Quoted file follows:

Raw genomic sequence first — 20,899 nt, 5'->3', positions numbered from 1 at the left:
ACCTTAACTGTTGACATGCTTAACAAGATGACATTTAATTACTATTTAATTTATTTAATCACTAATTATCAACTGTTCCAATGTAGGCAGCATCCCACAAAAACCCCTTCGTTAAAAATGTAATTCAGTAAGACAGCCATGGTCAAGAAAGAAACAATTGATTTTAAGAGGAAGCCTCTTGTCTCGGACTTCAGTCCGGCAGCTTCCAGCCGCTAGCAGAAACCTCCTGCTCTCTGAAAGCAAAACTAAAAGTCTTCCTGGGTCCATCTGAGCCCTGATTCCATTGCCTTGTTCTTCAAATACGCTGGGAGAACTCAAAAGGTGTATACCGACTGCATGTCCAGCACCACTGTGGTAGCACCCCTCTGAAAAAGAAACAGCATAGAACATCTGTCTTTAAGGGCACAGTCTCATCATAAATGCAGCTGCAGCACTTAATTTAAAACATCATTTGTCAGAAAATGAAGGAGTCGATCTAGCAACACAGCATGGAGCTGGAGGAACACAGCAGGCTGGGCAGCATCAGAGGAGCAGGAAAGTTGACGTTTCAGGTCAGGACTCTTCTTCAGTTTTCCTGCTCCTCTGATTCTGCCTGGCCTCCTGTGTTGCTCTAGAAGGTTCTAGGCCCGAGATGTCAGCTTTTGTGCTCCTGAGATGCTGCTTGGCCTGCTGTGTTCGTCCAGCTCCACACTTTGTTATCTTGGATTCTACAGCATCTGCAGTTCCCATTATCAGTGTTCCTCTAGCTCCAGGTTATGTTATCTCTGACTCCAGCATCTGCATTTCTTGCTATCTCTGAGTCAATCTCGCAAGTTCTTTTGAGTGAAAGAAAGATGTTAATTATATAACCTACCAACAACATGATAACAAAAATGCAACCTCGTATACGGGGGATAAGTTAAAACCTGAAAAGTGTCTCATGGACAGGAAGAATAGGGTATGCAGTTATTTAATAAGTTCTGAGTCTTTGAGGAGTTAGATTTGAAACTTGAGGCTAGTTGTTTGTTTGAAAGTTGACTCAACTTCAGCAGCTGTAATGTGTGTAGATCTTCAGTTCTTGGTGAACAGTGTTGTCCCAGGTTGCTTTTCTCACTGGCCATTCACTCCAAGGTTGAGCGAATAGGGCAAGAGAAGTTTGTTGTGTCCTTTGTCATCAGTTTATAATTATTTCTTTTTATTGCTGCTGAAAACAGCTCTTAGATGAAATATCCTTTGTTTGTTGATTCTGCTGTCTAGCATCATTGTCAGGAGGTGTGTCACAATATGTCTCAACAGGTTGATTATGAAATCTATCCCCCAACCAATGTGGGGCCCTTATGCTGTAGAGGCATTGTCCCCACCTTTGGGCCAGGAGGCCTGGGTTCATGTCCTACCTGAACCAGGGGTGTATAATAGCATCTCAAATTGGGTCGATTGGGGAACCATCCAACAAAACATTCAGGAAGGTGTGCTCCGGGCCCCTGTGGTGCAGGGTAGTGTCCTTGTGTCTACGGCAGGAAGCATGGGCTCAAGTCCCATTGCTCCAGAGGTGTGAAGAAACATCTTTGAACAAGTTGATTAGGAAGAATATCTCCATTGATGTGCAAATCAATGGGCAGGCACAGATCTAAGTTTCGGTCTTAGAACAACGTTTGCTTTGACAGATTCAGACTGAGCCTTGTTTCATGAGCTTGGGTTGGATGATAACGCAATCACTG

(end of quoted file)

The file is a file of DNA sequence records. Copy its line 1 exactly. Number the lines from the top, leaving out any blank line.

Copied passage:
Raw genomic sequence first — 20,899 nt, 5'->3', positions numbered from 1 at the left: